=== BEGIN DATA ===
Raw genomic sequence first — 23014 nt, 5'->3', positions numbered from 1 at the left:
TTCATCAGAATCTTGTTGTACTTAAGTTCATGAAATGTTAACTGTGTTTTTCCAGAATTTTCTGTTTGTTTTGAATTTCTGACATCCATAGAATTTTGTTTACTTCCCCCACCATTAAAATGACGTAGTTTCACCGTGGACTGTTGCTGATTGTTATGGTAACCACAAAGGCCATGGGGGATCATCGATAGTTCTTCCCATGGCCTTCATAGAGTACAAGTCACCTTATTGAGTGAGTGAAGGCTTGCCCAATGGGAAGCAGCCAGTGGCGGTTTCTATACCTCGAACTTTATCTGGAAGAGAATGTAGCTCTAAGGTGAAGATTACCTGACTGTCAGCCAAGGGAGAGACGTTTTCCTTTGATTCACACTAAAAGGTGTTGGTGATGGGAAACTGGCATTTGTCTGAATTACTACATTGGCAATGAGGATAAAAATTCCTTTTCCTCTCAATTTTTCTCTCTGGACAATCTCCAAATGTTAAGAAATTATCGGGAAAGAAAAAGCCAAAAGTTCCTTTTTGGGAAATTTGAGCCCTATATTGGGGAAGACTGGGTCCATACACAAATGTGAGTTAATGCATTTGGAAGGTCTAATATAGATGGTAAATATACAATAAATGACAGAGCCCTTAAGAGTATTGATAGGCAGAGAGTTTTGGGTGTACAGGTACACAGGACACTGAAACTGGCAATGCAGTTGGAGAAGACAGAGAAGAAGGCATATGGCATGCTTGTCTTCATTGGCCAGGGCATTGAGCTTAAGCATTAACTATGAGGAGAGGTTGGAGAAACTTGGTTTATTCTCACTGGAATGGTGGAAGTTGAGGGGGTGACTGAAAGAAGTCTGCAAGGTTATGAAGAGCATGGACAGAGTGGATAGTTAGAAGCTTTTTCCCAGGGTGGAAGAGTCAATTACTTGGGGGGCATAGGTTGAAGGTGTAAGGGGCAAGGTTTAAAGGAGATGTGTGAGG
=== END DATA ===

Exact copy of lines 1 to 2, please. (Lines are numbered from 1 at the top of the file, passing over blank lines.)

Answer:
Raw genomic sequence first — 23014 nt, 5'->3', positions numbered from 1 at the left:
TTCATCAGAATCTTGTTGTACTTAAGTTCATGAAATGTTAACTGTGTTTTTCCAGAATTTTCTGTTTGTTTTGAATTTCTGACATCCATAGAATTTTGTTTACTTCCCCCACCATTAAAATGACGTAGTTTCACCGTGGACTGTTGCTGATTGTTATGGTAACCACAAAGGCCATGGGGGATCATCGATAGTTCTTCCCATGGCCTTCATAGAGTACAAGTCACCTTATTGAGTGAGTGAAGGCTTGCCCAATGGGAAGCAGCCAGTGGCGGTTTCTATACCTCGAACTTTATCTGGAAGAGAATGTAGCTCTAAGGTGAAGATTACCTGACTGTCAGCCAAGGGAGAGACGTTTTCCTTTGATTCACACTAAAAGGTGTTGGTGATGGGAAACTGGCATTTGTCTGAATTACTACATTGGCAATGAGGATAAAAATTCCTTTTCCTCTCAATTTTTCTCTCTGGACAATCTCCAAATGTTAAGAAATTATCGGGAAAGAAAAAGCCAAAAGTTCCTTTTTGGGAAATTTGAGCCCTATATTGGGGAAGACTGGGTCCATACACAAATGTGAGTTAATGCATTTGGAAGGTCTAATATAGATGGTAAATATACAATAAATGACAGAGCCCTTAAGAGTATTGATAGGCAGAGAGTTTTGGGTGTACAGGTACACAGGACACTGAAACTGGCAATGCAGTTGGAGAAGACAGAGAAGAAGGCATATGGCATGCTTGTCTTCATTGGCCAGGGCATTGAGCTTAAGCATTAACTATGAGGAGAGGTTGGAGAAACTTGGTTTATTCTCACTGGAATGGTGGAAGTTGAGGGGGTGACTGAAAGAAGTCTGCAAGGTTATGAAGAGCATGGACAGAGTGGATAGTTAGAAGCTTTTTCCCAGGGTGGAAGAGTCAATTACTTGGGGGGCATAGGTTGAAGGTGTAAGGGGCAAGGTTTAAAGGAGATGTGTGAGG